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Biden Admits He Was ‘Stopped,’ Not ‘Arrested,’ in South Africa

In recent interviews, former Vice President Joe Biden acknowledged that he was wrong to say he was “arrested” while trying to visit Nelson Mandela in South Africa. He was actually “stopped” and briefly “detained,” Biden said.

“I guess I wasn’t arrested, I was stopped,” Biden told CNN on Feb. 28. Similarly, Biden told “Fox News Sunday” host Chris Wallace in an interview March 1: “I guess I should have said, I was detained.”

As the New York Times first reported on Feb. 21, Biden said on at least three occasions that he had been “arrested” in Soweto while trying to see Mandela on Robben Island, where the future leader of South Africa had been imprisoned from 1964 to 1982. Mandela spent another eight years in prison after he left Robben Island before he was finally freed in 1990.

In Columbia, South Carolina on Feb. 11, Biden claimed that as a senator he had been arrested along with the U.S. ambassador to the United Nations.

Biden, Feb. 11: This day, 30 years ago, Nelson Mandela walked out of prison and entered into discussions about apartheid. I had the great honor of meeting him. I had the great honor of being arrested with our U.N. ambassador on the streets of Soweto trying to get to see him on Robbens Island.

The New York Times noted that Biden — who mistakenly called the prison “Robbens Island, instead of Robben Island — made a reference to being “arrested” two more times.

During a campaign stop on Feb. 18 in Las Vegas, Biden told the story of how he proposed to his wife, Jill, immediately upon returning from South Africa, going straight from the Philadelphia airport to her apartment in Wilmington, Delaware.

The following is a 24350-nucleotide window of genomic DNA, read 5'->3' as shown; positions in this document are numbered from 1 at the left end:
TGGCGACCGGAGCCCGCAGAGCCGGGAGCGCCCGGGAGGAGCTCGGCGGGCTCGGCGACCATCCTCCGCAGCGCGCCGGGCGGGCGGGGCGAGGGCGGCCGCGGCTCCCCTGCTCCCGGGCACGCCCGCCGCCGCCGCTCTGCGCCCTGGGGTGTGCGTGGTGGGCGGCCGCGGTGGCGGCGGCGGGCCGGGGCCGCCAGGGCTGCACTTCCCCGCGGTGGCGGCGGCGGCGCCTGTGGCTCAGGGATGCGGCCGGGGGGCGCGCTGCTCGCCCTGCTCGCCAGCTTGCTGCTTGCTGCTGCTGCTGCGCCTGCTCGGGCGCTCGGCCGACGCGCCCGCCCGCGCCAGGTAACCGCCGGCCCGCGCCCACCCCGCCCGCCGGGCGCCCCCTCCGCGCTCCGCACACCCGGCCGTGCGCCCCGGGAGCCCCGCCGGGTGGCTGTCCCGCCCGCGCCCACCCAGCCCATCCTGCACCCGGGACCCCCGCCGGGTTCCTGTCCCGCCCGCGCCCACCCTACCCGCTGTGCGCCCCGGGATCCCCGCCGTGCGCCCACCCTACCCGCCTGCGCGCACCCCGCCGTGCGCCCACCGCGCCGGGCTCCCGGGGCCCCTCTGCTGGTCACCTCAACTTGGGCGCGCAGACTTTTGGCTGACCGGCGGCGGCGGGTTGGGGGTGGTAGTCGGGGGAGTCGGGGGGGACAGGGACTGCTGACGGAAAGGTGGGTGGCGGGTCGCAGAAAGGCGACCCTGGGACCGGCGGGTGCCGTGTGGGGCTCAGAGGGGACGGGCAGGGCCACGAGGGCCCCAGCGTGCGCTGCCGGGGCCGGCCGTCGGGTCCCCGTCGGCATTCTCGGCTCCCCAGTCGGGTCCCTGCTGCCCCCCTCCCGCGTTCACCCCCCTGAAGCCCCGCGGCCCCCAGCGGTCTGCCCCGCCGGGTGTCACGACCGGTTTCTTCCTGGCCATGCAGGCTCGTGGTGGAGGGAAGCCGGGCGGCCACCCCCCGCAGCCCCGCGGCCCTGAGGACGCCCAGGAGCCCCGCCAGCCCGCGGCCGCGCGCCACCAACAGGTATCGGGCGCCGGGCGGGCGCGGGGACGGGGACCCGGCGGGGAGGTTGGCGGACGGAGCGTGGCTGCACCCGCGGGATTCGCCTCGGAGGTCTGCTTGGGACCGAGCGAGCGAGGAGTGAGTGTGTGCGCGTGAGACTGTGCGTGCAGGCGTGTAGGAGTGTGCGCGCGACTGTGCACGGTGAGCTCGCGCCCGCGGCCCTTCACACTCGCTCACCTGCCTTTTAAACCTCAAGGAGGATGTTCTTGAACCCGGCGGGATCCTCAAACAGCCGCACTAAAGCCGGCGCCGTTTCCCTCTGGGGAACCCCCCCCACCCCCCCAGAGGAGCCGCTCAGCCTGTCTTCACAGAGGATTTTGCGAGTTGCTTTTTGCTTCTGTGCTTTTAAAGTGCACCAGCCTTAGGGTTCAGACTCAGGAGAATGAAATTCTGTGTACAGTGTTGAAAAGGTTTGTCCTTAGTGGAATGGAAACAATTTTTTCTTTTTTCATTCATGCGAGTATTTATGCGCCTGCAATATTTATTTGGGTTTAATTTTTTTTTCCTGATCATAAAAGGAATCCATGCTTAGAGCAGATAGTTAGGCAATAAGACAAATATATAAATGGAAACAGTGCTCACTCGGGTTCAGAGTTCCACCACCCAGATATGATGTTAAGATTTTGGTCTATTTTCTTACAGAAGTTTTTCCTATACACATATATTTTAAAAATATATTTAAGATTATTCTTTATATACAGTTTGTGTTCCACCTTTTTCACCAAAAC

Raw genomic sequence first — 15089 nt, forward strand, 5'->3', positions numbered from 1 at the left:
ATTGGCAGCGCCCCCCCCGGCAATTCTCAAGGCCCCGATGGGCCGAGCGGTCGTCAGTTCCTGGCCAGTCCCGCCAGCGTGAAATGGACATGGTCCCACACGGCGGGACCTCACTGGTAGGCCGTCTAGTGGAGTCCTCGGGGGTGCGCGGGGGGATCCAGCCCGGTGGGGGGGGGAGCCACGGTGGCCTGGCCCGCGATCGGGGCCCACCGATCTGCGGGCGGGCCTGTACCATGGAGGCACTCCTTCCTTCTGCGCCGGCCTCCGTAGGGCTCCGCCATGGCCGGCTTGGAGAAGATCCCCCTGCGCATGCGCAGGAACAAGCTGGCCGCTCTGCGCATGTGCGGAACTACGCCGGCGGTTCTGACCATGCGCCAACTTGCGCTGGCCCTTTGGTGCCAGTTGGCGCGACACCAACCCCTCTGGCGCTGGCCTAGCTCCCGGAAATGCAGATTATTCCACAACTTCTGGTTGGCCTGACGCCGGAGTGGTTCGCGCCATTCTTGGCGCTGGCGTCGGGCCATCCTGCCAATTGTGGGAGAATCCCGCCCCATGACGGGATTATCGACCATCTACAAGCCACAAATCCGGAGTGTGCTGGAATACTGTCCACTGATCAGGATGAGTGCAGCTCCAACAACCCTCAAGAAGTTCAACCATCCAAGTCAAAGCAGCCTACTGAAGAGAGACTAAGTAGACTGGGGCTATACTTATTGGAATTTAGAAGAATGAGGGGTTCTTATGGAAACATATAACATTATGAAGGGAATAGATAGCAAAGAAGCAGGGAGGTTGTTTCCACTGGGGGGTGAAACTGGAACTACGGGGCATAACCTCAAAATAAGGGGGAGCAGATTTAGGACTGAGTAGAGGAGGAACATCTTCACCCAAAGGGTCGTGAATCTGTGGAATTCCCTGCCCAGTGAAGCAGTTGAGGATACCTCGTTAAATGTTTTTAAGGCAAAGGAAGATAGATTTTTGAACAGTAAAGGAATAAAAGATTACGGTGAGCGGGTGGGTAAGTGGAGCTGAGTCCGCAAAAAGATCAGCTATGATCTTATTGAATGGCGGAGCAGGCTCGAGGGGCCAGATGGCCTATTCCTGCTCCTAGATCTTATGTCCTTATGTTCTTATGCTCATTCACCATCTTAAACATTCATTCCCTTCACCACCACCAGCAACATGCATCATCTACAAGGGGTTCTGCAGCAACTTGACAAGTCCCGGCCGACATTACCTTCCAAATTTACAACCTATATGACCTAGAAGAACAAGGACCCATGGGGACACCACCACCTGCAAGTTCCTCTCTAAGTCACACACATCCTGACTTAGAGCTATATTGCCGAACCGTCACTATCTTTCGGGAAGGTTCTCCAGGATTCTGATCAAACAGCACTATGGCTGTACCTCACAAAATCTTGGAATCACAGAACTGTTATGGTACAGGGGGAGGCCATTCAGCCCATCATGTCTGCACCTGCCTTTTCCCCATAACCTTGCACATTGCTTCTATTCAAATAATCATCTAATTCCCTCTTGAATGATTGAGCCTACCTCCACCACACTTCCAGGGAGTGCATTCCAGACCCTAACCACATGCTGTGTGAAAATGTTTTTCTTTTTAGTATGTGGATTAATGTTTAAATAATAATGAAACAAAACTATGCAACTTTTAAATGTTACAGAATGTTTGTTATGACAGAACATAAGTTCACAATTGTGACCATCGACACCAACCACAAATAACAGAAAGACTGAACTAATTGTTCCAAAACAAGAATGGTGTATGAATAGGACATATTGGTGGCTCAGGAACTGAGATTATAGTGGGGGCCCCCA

Biden, Feb. 18: I came back from South Africa trying to see Nelson Mandela and getting arrested for trying to see him on Robbens Island. He was in prison. And when I came back, first thing I did, I landed in Philadelphia, and I went back to her apartment, which was in Wilmington Delaware. She was teaching.

Biden proposed to his wife in 1977, the Times story said. Andrew Young, who was the U.S. ambassador to the United Nations from 1977 to 1979, told the Times that he had traveled with Biden to South Africa but “I was never arrested and I don’t think he was, either.”

We asked the Biden campaign to clarify Biden’s remarks, but it did not respond to our request. It also did not respond to the New York Times. “Mr. Biden’s campaign did not respond to five efforts to seek comment and clarification,” the Times wrote.

However, Biden did address it on CNN’s “New Day” on Feb. 28 — one day before his big victory in South Carolina’s Democratic presidential primary — and then again on “Fox News Sunday” on March 1.

On CNN, Biden said upon landing in South Africa he refused to take the whites-only entrance, because he would have been separated from African American members of the congressional delegation. As a result, he said he was “stopped” — but not arrested.